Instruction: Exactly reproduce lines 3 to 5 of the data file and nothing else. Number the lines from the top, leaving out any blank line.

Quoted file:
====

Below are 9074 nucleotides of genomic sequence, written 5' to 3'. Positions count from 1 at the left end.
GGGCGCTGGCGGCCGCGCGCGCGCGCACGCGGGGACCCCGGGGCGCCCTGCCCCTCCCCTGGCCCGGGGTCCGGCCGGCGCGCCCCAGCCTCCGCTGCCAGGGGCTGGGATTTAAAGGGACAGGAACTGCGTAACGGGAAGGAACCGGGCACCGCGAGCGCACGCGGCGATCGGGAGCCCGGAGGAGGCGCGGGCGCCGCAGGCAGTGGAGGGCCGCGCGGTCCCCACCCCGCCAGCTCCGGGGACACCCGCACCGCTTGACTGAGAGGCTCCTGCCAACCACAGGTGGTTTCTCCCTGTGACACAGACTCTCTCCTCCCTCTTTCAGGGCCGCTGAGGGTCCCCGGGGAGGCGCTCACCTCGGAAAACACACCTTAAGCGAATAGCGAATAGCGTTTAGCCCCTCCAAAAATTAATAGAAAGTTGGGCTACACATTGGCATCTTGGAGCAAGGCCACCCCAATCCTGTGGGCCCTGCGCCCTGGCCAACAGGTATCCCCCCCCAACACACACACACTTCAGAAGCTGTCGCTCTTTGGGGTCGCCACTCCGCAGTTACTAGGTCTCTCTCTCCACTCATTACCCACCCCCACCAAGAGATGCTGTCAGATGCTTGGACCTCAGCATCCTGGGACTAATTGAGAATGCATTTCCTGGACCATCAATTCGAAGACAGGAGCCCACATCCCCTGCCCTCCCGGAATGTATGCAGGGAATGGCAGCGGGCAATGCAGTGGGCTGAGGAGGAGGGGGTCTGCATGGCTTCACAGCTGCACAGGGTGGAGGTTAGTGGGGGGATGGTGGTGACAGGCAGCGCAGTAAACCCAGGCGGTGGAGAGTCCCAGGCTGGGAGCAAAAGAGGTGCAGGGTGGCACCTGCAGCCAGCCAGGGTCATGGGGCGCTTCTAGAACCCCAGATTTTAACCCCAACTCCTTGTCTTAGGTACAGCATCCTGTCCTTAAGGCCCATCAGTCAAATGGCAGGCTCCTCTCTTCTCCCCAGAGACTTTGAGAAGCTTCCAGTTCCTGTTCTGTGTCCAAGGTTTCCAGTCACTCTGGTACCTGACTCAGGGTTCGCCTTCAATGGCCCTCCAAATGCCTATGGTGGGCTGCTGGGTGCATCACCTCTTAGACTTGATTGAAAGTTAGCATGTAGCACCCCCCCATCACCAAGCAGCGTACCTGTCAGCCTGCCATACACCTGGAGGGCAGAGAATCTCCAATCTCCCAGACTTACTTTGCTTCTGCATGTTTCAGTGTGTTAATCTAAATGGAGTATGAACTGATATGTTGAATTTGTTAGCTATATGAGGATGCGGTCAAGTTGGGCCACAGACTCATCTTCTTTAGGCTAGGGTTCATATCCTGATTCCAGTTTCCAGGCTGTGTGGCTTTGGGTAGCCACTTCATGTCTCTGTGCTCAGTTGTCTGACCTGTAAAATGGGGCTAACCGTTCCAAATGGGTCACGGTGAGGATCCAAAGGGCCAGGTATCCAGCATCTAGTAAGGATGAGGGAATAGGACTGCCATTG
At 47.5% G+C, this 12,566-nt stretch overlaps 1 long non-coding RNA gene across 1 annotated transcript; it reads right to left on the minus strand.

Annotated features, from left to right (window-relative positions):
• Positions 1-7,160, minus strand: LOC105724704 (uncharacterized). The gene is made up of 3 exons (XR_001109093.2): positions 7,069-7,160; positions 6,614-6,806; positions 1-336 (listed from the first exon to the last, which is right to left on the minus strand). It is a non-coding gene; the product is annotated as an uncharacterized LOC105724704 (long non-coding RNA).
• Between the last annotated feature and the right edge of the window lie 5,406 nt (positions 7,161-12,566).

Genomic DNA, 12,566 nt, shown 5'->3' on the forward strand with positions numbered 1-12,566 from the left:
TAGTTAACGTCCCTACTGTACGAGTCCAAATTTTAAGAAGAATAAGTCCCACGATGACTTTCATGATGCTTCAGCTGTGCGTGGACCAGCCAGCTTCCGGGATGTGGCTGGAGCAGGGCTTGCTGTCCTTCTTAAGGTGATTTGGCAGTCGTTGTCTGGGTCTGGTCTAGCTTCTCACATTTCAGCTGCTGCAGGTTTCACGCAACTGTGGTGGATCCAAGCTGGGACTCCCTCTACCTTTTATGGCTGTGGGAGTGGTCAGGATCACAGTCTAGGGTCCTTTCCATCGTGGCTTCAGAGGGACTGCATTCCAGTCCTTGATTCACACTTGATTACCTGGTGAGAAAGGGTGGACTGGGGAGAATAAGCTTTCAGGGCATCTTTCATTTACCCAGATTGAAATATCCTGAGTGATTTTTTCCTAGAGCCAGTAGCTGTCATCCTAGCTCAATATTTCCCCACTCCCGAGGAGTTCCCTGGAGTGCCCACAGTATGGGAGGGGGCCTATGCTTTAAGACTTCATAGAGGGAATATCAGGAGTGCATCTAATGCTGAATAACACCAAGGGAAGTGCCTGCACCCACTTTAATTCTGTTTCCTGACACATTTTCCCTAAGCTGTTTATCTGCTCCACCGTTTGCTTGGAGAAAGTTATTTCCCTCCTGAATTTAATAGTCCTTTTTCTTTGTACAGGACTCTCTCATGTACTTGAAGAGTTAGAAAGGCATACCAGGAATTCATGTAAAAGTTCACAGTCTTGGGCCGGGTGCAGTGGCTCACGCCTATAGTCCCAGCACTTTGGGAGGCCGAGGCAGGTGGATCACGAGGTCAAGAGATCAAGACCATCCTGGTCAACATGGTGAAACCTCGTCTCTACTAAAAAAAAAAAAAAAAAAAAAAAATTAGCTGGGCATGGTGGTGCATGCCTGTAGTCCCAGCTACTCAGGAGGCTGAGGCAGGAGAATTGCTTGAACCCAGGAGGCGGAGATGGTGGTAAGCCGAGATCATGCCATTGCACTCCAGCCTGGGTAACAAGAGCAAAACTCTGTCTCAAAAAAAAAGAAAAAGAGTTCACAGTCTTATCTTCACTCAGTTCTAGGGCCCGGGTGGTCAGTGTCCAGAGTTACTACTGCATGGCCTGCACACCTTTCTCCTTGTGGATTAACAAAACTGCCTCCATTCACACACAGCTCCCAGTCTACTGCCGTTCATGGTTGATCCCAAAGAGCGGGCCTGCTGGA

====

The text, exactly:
At 47.5% G+C, this 12,566-nt stretch overlaps 1 long non-coding RNA gene across 1 annotated transcript; it reads right to left on the minus strand.

Annotated features, from left to right (window-relative positions):
• Positions 1-7,160, minus strand: LOC105724704 (uncharacterized). The gene is made up of 3 exons (XR_001109093.2): positions 7,069-7,160; positions 6,614-6,806; positions 1-336 (listed from the first exon to the last, which is right to left on the minus strand). It is a non-coding gene; the product is annotated as an uncharacterized LOC105724704 (long non-coding RNA).